Better Design, Fewer Lost Votes: Part I
The Brennan Center has long documented the importance of design in elections. The 2010 and 2012 elections in New York offer yet another case study.
In 2010, New York switched from lever to optical scan machines. An optical scan machine reads a paper ballot filled out by the voter, much the way a scanner reads a standardized multiple choice exam filled out by students (or a scanner reads a lotto ticket filled out by someone).
In 2011, the Brennan Center released a report that showed that in the 2010 general election there were tens of thousands of lost “overvotes” – votes that the new machines could not read because voters had selected more than the permissible number of candidates. Overvotes are almost always unintentional. In a well functioning election overvotes are almost always close to zero. When they are not, it’s worth exploring what might have gone wrong. In 2010 New York’s overvote rate approached .4 percent for the governor’s race, with about 20,000 votes being lost in that contest alone. In modern history, New York had never seen so many lost votes due to overvoting. In fact, the lever machines, which New York used for decades, would not allow overvotes (it was impossible to select two candidates for President, for instance; the levers would lock once one candidate was selected, and the only way to select a different candidate would be to de-select the first).
At the time, the Brennan Center and others expressed concern that the 2012 election would be a repeat performance, with even graver consequences because of higher turnout in a presidential election year.
But both the total number and percentage of overvotes fell dramatically, to just 0.1 percent – a 75 percent drop , with just 5,500 lost votes.
One of the big reasons for fewer overvotes had less to do with the voting machines than the design of the ballots that were scanned into the machine. The best, most reliable voting machine is worthless if a ballot is poorly designed.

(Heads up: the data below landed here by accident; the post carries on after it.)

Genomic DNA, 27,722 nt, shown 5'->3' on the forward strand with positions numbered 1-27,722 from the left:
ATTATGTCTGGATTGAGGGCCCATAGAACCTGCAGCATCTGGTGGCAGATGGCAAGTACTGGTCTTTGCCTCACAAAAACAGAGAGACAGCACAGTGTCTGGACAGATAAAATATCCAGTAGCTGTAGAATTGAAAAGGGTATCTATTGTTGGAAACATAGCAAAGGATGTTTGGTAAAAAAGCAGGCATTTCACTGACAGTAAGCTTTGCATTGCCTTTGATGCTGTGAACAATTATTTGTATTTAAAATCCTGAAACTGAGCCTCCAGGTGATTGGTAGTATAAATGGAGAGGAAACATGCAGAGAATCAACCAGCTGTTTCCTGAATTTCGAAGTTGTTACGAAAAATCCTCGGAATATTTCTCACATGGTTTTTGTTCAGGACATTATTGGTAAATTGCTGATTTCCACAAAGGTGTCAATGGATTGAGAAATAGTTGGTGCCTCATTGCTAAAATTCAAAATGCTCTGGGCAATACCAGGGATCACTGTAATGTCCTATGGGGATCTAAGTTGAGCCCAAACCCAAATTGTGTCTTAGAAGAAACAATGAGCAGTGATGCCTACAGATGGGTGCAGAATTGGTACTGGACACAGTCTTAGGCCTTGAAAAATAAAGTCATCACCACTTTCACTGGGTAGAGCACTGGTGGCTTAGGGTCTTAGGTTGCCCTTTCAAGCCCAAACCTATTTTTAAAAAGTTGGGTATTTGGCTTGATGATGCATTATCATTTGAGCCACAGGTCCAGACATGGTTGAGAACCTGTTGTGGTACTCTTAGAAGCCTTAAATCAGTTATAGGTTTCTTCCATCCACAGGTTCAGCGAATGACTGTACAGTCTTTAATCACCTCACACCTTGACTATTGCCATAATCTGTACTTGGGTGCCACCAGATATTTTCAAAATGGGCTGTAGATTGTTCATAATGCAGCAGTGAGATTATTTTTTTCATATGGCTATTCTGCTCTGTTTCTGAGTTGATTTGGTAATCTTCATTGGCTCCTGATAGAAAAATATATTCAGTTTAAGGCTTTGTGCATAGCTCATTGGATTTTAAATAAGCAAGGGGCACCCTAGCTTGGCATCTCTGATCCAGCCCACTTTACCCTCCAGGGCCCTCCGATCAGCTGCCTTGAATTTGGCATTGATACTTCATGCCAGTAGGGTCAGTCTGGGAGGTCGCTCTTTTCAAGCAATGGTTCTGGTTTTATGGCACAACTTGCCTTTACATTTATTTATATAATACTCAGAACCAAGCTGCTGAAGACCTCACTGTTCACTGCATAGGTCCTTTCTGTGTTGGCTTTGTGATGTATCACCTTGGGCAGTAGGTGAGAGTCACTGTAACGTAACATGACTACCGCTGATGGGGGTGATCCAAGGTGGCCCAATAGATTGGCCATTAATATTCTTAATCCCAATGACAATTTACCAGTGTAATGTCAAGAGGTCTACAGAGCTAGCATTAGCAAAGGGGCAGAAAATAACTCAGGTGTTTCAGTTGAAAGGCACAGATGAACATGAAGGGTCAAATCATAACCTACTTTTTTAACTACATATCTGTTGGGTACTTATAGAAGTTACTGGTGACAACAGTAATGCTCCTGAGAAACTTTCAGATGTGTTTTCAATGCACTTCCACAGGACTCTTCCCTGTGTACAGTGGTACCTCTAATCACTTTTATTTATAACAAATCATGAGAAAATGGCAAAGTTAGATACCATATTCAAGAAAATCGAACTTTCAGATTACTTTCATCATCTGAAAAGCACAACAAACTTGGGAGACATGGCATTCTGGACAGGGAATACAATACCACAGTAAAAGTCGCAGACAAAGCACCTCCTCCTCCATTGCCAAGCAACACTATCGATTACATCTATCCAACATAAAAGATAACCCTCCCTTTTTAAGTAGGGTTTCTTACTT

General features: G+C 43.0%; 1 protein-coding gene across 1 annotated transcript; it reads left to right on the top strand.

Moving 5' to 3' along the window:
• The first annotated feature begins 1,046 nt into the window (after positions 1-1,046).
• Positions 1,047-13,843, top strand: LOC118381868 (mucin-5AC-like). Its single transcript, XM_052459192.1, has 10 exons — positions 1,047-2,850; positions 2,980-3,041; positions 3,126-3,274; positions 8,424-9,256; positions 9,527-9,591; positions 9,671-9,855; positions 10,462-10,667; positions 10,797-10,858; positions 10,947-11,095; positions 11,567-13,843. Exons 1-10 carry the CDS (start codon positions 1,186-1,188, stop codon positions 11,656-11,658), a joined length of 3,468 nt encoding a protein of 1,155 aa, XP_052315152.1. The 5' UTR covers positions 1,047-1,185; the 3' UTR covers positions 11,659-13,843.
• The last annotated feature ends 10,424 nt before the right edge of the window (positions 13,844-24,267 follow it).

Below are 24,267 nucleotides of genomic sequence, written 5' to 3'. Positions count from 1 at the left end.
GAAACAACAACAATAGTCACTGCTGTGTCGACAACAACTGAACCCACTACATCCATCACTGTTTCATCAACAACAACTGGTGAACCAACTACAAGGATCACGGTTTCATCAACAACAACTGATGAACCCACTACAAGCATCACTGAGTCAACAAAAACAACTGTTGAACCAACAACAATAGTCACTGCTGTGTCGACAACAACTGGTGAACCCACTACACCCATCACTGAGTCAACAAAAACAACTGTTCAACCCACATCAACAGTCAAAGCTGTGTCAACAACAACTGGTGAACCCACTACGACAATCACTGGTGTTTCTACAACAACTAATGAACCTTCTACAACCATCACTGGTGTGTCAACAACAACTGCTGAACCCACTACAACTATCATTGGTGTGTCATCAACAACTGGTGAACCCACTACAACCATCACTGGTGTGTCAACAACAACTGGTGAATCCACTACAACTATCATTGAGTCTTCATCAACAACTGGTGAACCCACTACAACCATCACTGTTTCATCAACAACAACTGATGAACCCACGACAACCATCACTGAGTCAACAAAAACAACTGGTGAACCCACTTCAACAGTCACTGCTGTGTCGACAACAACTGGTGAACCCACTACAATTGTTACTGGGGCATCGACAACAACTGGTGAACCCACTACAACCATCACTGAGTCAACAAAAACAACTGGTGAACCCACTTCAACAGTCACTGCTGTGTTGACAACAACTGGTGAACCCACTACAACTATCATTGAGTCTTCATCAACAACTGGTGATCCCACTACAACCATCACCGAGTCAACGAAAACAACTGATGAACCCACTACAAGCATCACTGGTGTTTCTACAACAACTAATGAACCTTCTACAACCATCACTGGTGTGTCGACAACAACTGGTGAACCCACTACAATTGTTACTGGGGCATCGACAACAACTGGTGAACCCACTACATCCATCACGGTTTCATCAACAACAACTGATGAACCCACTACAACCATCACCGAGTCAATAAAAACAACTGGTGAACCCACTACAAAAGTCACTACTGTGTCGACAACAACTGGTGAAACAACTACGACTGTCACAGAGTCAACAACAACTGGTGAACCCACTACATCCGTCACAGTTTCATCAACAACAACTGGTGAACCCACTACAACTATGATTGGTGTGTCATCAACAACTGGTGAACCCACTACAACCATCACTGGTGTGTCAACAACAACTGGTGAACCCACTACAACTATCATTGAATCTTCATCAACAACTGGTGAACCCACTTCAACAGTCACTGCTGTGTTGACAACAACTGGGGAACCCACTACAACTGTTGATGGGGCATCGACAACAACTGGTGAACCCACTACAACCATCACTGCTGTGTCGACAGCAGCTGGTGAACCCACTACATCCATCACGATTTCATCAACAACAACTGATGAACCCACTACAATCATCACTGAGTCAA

One common ballot design flaw that is particularly linked with overvoting is “split contests.” Split contests are when the list of candidates for an office runs across more than one row. The problem is a voter may select one candidate in each row, thereby nullifying their preference in the race.
See the below ballot from 2010:
Because they ran as the nominee of multiple parties, the names of gubernatorial candidates Andrew Cuomo and Carl Paladino appear repeatedly. Yet, the names of gubernatorial candidates Charles Barron and Kristin Davis appear in the lower right only. A voter could easily believe they were running for a different office.
Now look at the ballot for the 2012 Presidential race:
Although the names of Barack Obama and Mitt Romney are repeated, all the candidates appear in a single row. In part, this was a happy accident. With fewer parties and candidates in this race than the gubernatorial contest two years earlier, all the nominees could fit in one row. This design appears to have had a huge impact, contributing to far fewer overvotes.
Unfortunately, New York’s arcane ballot design rules guarantees that split contests have not been eliminated. The 2012 results provide concrete evidence in support of the Voter Friendly Ballot Act pending in the New York State legislature, which would ensure New Yorkers have ballots that are easier to read and understand.
Better ballot design is not the sole cause for the steep drop in overvotes. Part II of this post will show that design for machines can matter just as much as the design of ballots.